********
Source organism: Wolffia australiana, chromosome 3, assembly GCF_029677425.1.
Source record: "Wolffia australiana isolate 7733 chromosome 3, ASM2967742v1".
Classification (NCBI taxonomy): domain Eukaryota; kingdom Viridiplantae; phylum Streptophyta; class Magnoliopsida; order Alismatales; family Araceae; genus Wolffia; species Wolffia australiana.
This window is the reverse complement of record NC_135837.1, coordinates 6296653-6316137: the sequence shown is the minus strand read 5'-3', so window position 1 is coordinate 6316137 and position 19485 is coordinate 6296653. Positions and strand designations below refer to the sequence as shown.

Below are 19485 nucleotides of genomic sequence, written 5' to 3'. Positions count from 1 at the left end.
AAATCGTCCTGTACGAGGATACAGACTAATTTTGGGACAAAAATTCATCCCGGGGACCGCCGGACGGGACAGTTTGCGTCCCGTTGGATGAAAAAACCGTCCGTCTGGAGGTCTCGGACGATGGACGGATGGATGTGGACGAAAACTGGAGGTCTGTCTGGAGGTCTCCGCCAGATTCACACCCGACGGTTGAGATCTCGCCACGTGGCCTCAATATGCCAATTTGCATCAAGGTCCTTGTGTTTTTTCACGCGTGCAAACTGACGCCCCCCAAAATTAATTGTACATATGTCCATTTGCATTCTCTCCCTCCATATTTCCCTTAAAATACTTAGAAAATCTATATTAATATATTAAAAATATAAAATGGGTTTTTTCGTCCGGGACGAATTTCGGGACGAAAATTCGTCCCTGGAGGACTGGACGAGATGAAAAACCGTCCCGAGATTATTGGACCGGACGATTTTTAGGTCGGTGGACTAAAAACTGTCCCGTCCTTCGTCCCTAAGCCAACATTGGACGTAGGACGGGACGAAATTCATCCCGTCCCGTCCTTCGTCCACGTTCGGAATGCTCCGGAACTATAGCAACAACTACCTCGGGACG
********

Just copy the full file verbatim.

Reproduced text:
Source organism: Wolffia australiana, chromosome 3, assembly GCF_029677425.1.
Source record: "Wolffia australiana isolate 7733 chromosome 3, ASM2967742v1".
Classification (NCBI taxonomy): domain Eukaryota; kingdom Viridiplantae; phylum Streptophyta; class Magnoliopsida; order Alismatales; family Araceae; genus Wolffia; species Wolffia australiana.
This window is the reverse complement of record NC_135837.1, coordinates 6296653-6316137: the sequence shown is the minus strand read 5'-3', so window position 1 is coordinate 6316137 and position 19485 is coordinate 6296653. Positions and strand designations below refer to the sequence as shown.

Below are 19485 nucleotides of genomic sequence, written 5' to 3'. Positions count from 1 at the left end.
AAATCGTCCTGTACGAGGATACAGACTAATTTTGGGACAAAAATTCATCCCGGGGACCGCCGGACGGGACAGTTTGCGTCCCGTTGGATGAAAAAACCGTCCGTCTGGAGGTCTCGGACGATGGACGGATGGATGTGGACGAAAACTGGAGGTCTGTCTGGAGGTCTCCGCCAGATTCACACCCGACGGTTGAGATCTCGCCACGTGGCCTCAATATGCCAATTTGCATCAAGGTCCTTGTGTTTTTTCACGCGTGCAAACTGACGCCCCCCAAAATTAATTGTACATATGTCCATTTGCATTCTCTCCCTCCATATTTCCCTTAAAATACTTAGAAAATCTATATTAATATATTAAAAATATAAAATGGGTTTTTTCGTCCGGGACGAATTTCGGGACGAAAATTCGTCCCTGGAGGACTGGACGAGATGAAAAACCGTCCCGAGATTATTGGACCGGACGATTTTTAGGTCGGTGGACTAAAAACTGTCCCGTCCTTCGTCCCTAAGCCAACATTGGACGTAGGACGGGACGAAATTCATCCCGTCCCGTCCTTCGTCCACGTTCGGAATGCTCCGGAACTATAGCAACAACTACCTCGGGACG